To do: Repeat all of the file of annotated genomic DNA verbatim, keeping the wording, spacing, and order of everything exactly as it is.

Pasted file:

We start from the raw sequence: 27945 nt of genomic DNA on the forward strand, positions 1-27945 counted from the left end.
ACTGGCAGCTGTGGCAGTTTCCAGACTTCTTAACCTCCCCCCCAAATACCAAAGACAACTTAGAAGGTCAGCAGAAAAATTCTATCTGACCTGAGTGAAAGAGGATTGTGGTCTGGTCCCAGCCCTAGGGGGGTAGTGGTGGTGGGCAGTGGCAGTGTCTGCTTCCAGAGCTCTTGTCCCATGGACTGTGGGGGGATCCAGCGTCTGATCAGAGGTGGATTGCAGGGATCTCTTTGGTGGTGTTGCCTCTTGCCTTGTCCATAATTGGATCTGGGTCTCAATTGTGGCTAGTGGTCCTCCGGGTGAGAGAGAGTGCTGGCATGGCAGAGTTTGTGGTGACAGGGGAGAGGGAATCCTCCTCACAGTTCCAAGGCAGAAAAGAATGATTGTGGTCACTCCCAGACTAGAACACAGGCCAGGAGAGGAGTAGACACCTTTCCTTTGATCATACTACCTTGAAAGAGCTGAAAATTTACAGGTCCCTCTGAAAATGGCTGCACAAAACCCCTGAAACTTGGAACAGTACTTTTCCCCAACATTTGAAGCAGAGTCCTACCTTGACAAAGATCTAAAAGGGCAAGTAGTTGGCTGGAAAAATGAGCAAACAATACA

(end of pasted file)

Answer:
We start from the raw sequence: 27945 nt of genomic DNA on the forward strand, positions 1-27945 counted from the left end.
ACTGGCAGCTGTGGCAGTTTCCAGACTTCTTAACCTCCCCCCCAAATACCAAAGACAACTTAGAAGGTCAGCAGAAAAATTCTATCTGACCTGAGTGAAAGAGGATTGTGGTCTGGTCCCAGCCCTAGGGGGGTAGTGGTGGTGGGCAGTGGCAGTGTCTGCTTCCAGAGCTCTTGTCCCATGGACTGTGGGGGGATCCAGCGTCTGATCAGAGGTGGATTGCAGGGATCTCTTTGGTGGTGTTGCCTCTTGCCTTGTCCATAATTGGATCTGGGTCTCAATTGTGGCTAGTGGTCCTCCGGGTGAGAGAGAGTGCTGGCATGGCAGAGTTTGTGGTGACAGGGGAGAGGGAATCCTCCTCACAGTTCCAAGGCAGAAAAGAATGATTGTGGTCACTCCCAGACTAGAACACAGGCCAGGAGAGGAGTAGACACCTTTCCTTTGATCATACTACCTTGAAAGAGCTGAAAATTTACAGGTCCCTCTGAAAATGGCTGCACAAAACCCCTGAAACTTGGAACAGTACTTTTCCCCAACATTTGAAGCAGAGTCCTACCTTGACAAAGATCTAAAAGGGCAAGTAGTTGGCTGGAAAAATGAGCAAACAATACA